5 Simple Steps to Becoming a Great Negotiator and Master MSP Sales Professional
Stuart R. Crawford / Stuart Crawford
Most business owners and executives are competitive, and when negotiating, they may claim their goal is to achieve a “win-win” deal. However in many cases they often try to make their counterpart “lose” in order for them to “win.” To be a great negotiator achieving a “win-win” deal through collaboration as opposed to competition is always the best solution. This is especially true, if you’re going to continue doing business together.
Even when negotiations are entered into with good intentions, typically your counterpart wishes to see you “lose” on some level; and there’s probably a part of you that feels the same way about them. According to Dr. Michael Leimbach, Vice President of Wilson Learning Worldwide, a global research and development sales training firm, the best way to change this mentality is by “increasing the size of the pie.” The way you do this is by expanding the deal and including items that both parties want. There may be things that you may not have identified, but that you come across as the negotiation takes place.
Here are five simple steps to consider when negotiating with your MSP or client. These may help you achieve “win-win” deals more often:
1. Sit on The Same Side of the Table.
This can be taken physically and metaphorically, because competition is automatically created when you’re sitting on opposite sides of the table. Often, in business situations, people who are working together will sit next to each other in order to share their knowledge and reach a higher level of understanding together. Therefore, your physical position can actually help both parties work towards their mutual goal of achieving a “win-win” deal.
2. Always Address the “Why” Behind the “What.”
Attempt to understand the logic behind every negotiating position. This will allow both parties to decide on an alternative solution to the original problem that created the position. For example, if your client asks you for the lowest price deal, instead of digging deeper into what they’d like, look into why they’re asking for this particular thing. You could discover the real problem.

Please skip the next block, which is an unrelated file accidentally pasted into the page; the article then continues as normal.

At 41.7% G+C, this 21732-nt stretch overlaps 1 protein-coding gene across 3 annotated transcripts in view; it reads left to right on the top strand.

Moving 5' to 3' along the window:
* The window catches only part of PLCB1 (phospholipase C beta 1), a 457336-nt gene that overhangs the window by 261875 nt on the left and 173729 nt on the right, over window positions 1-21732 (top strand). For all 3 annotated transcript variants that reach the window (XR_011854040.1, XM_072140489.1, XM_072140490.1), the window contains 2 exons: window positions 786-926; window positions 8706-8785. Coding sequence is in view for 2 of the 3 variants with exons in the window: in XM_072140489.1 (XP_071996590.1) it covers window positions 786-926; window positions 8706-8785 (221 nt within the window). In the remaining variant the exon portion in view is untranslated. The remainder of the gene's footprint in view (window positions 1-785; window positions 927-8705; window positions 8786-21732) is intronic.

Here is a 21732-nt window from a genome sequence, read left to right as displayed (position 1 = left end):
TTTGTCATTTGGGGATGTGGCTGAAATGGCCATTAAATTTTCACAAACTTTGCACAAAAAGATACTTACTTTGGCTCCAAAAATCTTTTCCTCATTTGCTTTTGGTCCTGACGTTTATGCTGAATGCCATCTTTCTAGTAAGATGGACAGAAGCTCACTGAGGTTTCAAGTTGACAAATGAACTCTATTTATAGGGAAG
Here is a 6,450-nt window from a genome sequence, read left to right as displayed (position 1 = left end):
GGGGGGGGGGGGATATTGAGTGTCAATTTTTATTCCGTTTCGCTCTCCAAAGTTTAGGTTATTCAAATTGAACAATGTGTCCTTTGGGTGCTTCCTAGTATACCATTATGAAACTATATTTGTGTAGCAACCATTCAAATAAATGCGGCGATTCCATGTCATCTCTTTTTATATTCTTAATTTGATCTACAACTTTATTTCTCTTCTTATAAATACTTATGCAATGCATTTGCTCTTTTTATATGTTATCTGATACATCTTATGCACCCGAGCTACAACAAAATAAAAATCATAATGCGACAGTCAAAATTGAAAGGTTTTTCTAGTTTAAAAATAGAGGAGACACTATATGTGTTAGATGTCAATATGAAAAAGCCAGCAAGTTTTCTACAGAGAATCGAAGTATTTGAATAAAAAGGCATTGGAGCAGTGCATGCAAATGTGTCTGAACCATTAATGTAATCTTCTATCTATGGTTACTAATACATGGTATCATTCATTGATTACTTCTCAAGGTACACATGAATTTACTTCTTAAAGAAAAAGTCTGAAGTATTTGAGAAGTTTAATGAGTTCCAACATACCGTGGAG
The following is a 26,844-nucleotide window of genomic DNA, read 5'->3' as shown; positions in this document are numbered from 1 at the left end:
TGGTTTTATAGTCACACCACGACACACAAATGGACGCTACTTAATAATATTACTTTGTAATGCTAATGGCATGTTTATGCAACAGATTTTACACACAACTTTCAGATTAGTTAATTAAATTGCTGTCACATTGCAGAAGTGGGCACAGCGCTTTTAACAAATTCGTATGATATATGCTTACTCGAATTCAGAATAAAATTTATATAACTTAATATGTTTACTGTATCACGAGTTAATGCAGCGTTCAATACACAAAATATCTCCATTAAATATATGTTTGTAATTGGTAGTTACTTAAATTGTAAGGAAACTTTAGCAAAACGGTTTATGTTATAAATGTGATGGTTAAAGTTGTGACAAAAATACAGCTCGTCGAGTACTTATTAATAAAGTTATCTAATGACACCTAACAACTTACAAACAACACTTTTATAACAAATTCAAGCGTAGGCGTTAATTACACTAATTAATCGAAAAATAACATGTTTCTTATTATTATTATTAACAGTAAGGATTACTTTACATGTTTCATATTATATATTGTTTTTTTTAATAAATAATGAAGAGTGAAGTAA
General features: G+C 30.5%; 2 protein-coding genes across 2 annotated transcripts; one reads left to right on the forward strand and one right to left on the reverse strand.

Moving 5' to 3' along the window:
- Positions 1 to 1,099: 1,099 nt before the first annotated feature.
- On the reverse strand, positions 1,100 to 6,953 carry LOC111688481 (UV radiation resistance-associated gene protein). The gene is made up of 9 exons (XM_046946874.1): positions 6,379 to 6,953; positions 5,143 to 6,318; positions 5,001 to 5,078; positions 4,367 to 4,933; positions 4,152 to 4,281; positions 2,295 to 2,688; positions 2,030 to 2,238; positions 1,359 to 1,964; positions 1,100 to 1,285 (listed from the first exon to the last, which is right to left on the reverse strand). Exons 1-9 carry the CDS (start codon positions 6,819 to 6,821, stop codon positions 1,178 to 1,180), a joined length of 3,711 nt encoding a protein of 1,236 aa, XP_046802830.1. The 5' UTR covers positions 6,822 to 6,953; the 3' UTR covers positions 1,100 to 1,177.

Suppose the real problem is lack of cash flow in your client’s budget. By understanding this, you may be able to work together to help your client minimize the effect of an immediate purchase with limited cash flow, and help them find a strategy to meet your higher price.
3. Depersonalize Your Position Into Problems.
Using expressions such as “my firm’s position is” or “my position is” makes the position a part of your identity, which ends up making it hard to change or abandon that position because you’ve taken ownership of it.
Instead of owning a position, showcase it into a problem that both you and your client can solve together. The idea is to turn negotiations into problem-solving sessions where you’re helping each other instead of butting heads.
For example, you can try something like this: “Crafting our arrangement like this: [idea] would work really well for me, would that work for you as well?”
4. Produce Objective Standards.
Define the guidelines of your agreement by introducing independent facts; these will help you avoid competitive negotiating. Facts may include services, priorities, responsibilities and availability for both parties.
It’s easier for both parties involved in a deal to evaluate an idea or proposal if they’ve agreed on the same standards. For example, if you’re trying to demonstrate that the price of your service is a good deal, then an independent standard such as price/market value can help reinforce your position.
5. Be Sure to Have an Alternate Plan.
If you and your client can’t reach an agreement, it’s a good idea to have a backup plan that can be put into place during the negotiation. This is referred to by Dr. Leimbach as a BATNA: “Best Alternative to a Negotiated Agreement.”
This would come in handy if you’re working with a potential client and they simply can’t pay you enough in order for you to make a profit. Your BATNA could be to maintain contact with this potential client and try to find future opportunities to work together.
A good BATNA will free you from the perspective that you have to close the deal, instead you can negotiate without the fear of “losing” the potential client.
Still having trouble negotiating a deal with your prospect? Schedule some time with Ulistic’s MSP Coaching Services and learn how to negotiate and achieve a “win-win” deal every time.
Call: 716.799.1999 ext. 102